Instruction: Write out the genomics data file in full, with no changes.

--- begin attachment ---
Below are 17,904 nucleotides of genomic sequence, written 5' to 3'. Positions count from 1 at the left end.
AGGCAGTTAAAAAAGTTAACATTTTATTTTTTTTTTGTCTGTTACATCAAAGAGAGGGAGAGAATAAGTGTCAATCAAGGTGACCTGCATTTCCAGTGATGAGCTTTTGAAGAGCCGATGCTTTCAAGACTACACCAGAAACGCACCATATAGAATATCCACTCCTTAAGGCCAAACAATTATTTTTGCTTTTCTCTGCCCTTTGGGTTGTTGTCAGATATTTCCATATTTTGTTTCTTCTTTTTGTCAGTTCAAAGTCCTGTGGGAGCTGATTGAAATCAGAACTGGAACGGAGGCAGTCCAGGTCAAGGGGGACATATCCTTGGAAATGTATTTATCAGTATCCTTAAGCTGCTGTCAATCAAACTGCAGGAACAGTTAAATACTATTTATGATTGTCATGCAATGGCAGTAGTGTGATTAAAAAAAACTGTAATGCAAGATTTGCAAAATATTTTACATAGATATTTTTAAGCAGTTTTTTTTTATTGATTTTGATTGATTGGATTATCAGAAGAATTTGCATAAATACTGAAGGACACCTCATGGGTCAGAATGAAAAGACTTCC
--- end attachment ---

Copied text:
Below are 17,904 nucleotides of genomic sequence, written 5' to 3'. Positions count from 1 at the left end.
AGGCAGTTAAAAAAGTTAACATTTTATTTTTTTTTTGTCTGTTACATCAAAGAGAGGGAGAGAATAAGTGTCAATCAAGGTGACCTGCATTTCCAGTGATGAGCTTTTGAAGAGCCGATGCTTTCAAGACTACACCAGAAACGCACCATATAGAATATCCACTCCTTAAGGCCAAACAATTATTTTTGCTTTTCTCTGCCCTTTGGGTTGTTGTCAGATATTTCCATATTTTGTTTCTTCTTTTTGTCAGTTCAAAGTCCTGTGGGAGCTGATTGAAATCAGAACTGGAACGGAGGCAGTCCAGGTCAAGGGGGACATATCCTTGGAAATGTATTTATCAGTATCCTTAAGCTGCTGTCAATCAAACTGCAGGAACAGTTAAATACTATTTATGATTGTCATGCAATGGCAGTAGTGTGATTAAAAAAAACTGTAATGCAAGATTTGCAAAATATTTTACATAGATATTTTTAAGCAGTTTTTTTTTATTGATTTTGATTGATTGGATTATCAGAAGAATTTGCATAAATACTGAAGGACACCTCATGGGTCAGAATGAAAAGACTTCC